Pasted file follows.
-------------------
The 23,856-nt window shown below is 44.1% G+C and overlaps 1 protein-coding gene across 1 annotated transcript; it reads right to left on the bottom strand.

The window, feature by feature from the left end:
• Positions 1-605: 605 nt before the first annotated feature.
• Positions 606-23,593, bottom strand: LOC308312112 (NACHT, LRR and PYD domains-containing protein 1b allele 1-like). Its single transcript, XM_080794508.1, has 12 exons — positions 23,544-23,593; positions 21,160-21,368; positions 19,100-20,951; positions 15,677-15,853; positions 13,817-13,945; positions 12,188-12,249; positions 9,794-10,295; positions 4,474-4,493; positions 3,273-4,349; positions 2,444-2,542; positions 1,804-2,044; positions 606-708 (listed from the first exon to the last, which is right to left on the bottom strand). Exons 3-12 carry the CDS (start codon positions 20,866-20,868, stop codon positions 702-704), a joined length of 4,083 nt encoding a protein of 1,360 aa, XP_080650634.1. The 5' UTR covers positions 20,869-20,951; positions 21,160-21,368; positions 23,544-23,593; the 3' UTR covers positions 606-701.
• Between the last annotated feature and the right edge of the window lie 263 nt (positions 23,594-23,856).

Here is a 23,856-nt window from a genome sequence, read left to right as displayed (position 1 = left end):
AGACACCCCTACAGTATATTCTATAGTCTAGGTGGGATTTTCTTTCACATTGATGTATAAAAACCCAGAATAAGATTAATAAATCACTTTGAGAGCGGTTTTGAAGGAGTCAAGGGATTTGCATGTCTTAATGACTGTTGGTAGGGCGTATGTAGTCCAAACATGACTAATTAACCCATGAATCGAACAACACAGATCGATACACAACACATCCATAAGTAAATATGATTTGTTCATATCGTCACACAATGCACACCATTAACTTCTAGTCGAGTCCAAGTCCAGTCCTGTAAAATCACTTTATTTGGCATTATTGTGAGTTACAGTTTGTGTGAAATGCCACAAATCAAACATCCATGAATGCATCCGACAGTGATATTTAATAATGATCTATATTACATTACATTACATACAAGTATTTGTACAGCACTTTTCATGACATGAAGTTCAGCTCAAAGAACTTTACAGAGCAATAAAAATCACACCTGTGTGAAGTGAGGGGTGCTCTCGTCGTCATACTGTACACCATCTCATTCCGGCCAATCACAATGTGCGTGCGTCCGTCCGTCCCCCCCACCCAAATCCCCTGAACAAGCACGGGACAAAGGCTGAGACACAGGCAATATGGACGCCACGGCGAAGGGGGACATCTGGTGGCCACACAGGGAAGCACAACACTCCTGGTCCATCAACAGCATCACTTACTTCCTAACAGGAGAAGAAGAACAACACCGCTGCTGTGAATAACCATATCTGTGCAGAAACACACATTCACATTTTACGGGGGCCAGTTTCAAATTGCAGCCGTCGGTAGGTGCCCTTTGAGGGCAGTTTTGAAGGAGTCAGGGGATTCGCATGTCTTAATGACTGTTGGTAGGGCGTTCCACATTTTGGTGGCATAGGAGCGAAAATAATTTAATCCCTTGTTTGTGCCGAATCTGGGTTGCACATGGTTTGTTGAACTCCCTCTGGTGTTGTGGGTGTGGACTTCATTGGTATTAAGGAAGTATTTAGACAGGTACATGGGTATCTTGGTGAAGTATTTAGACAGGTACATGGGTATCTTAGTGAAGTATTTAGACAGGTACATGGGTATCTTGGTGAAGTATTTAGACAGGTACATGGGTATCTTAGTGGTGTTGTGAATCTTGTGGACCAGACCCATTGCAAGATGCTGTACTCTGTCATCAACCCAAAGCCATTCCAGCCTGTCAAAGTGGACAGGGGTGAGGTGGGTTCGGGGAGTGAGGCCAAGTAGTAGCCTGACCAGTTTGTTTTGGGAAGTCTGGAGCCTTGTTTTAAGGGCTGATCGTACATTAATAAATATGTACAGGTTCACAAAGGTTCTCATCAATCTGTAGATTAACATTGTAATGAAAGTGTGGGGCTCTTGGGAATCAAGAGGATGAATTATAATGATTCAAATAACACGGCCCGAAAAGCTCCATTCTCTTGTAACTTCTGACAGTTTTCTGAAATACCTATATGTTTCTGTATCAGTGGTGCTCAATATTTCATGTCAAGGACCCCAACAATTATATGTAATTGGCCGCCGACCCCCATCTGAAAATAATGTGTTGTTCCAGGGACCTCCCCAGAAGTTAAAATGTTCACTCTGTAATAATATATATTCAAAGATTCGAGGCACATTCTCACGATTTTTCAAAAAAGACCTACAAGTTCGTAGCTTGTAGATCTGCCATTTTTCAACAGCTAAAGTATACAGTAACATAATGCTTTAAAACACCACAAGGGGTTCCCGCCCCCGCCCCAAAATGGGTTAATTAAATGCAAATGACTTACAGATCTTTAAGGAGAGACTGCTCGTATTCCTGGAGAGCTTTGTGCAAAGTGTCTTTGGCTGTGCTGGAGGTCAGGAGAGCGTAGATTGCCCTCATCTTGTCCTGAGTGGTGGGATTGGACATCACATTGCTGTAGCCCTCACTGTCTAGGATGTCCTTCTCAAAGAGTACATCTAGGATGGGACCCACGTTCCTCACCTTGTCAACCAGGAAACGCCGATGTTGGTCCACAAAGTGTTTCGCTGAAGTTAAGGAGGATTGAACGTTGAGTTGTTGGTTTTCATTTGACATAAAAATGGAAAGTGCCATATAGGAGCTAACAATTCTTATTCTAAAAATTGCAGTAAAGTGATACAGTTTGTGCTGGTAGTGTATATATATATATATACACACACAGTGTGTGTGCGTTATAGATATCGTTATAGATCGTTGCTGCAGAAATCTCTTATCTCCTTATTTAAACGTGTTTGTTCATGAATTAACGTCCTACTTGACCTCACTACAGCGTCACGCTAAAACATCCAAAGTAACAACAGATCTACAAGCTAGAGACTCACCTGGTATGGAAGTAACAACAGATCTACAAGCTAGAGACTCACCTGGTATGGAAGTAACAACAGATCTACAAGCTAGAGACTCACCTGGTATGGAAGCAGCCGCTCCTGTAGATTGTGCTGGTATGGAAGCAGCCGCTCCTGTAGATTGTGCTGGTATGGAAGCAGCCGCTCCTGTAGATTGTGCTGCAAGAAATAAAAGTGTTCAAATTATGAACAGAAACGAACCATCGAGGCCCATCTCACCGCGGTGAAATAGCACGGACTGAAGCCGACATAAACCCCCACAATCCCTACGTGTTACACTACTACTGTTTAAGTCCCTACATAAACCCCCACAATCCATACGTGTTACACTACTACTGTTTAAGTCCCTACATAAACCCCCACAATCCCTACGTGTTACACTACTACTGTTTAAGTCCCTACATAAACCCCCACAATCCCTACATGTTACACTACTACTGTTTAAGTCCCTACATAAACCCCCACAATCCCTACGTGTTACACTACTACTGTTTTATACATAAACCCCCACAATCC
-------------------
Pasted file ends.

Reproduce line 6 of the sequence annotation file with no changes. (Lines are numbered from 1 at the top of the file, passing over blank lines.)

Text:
Here is a 23,856-nt window from a genome sequence, read left to right as displayed (position 1 = left end):